Part of being an English speaker these days is to be adjusting to constant change.
Young people tend to say “LOL” and “like” a lot. Business jargon — such as “What’s the ask?”— is surfacing in boardrooms. Is the English language deteriorating before our ears? Linguist and author John McWhorter pushes back, saying these modern terms are examples of language evolving. Words’ meanings have always changed and those shifts will continue. “Language is like clouds,” says McWhorter. “If the clouds are in the same position they were in when we came in, something’s wrong.” In this conversation with Georgetown linguistics professor Deborah Tannen, he talks about his book "Words on the Move" and explains why we shouldn’t be frustrated when language changes.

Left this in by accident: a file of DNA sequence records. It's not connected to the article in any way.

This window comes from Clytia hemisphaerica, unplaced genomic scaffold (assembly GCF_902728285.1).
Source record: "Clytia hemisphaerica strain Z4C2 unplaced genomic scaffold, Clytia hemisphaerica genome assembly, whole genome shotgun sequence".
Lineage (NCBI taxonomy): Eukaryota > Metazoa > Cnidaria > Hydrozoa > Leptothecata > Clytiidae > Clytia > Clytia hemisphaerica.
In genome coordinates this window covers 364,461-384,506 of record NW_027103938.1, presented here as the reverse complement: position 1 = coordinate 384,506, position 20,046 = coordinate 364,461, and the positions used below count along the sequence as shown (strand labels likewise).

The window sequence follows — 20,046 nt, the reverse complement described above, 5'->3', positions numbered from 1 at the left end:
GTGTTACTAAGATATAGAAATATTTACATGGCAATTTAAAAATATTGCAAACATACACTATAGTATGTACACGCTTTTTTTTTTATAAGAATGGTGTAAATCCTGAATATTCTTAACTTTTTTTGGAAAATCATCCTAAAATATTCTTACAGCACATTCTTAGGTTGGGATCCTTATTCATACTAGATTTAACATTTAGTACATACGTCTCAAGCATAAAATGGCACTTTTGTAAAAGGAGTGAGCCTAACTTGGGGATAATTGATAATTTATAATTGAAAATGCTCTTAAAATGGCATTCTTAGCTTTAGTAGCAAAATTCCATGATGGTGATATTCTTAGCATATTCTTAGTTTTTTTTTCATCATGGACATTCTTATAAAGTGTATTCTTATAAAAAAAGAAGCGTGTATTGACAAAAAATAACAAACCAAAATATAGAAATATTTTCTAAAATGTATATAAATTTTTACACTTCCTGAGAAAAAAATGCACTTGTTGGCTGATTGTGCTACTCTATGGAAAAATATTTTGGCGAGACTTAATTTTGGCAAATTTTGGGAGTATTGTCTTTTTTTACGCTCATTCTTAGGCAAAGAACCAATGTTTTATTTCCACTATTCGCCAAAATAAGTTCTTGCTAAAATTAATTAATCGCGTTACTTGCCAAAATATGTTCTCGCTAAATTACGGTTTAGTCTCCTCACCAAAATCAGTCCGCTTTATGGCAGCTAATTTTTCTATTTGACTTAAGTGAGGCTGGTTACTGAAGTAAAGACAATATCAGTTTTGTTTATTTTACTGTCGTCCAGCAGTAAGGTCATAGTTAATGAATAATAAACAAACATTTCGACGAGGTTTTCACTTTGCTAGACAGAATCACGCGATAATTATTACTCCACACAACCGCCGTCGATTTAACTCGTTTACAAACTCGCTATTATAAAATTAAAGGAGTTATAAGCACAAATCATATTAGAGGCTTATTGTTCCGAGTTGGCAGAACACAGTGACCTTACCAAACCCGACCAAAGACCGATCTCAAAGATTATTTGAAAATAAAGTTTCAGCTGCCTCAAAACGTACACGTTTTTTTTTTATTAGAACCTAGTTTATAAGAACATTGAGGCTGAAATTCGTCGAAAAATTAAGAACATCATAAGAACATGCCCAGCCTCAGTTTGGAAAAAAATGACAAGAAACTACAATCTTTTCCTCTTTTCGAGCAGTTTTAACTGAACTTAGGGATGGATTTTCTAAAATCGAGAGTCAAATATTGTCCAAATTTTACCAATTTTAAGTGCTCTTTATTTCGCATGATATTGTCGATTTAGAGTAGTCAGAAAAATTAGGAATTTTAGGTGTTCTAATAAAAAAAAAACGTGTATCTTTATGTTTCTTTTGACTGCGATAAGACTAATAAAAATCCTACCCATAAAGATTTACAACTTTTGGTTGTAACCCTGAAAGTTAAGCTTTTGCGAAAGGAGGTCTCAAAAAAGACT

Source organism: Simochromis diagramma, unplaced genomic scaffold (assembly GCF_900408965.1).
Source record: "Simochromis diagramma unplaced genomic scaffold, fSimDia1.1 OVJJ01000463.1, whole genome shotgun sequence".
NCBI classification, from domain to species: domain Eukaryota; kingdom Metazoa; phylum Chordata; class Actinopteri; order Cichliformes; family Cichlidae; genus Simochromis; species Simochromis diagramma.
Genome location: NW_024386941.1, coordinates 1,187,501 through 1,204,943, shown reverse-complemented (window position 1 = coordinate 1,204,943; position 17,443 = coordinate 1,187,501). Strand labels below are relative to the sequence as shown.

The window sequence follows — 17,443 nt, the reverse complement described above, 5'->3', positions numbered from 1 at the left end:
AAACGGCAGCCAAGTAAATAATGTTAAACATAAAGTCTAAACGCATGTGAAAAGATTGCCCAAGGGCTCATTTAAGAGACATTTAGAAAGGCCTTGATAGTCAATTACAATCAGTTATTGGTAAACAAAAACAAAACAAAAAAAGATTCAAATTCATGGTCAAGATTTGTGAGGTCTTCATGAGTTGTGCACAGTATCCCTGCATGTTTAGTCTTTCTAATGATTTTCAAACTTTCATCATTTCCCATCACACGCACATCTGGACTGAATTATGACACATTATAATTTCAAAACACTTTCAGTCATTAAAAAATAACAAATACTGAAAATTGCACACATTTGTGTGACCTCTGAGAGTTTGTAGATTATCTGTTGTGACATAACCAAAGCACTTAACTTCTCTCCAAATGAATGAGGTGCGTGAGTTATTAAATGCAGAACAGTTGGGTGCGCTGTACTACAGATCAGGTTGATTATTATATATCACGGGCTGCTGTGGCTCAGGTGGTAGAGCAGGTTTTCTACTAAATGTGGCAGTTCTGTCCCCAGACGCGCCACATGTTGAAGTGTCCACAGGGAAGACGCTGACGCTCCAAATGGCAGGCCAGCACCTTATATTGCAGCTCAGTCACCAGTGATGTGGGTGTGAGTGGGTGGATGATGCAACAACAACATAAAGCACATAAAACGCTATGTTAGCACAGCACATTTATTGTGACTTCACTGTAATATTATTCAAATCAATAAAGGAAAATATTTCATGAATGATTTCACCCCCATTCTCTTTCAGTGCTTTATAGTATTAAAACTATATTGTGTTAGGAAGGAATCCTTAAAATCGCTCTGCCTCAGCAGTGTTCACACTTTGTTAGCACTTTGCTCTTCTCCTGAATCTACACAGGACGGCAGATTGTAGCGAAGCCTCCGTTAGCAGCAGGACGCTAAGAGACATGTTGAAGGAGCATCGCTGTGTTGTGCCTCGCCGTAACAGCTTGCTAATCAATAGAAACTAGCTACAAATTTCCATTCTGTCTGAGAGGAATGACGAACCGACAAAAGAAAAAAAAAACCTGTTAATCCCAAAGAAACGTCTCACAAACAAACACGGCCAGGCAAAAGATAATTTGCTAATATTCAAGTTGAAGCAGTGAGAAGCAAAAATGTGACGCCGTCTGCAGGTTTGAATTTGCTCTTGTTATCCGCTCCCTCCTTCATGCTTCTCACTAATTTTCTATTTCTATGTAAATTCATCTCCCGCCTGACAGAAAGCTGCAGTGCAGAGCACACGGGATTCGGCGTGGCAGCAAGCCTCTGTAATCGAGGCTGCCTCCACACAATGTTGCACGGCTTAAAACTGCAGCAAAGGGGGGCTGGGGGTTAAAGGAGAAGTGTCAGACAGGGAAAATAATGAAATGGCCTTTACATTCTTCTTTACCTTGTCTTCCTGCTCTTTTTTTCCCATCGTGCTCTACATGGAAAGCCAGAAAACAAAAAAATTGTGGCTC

Our Language Has 'Interesting Little Wrinkles,' Linguist Says
John McWhorter talks with NPR's Renee Montagne about his book, "Words on the Move."
Call Them What They Wants
As more English speakers adopt the singular they and reject the gender binary, resisters will have to accept that language changes over time, John McWhorter writes in The Atlantic.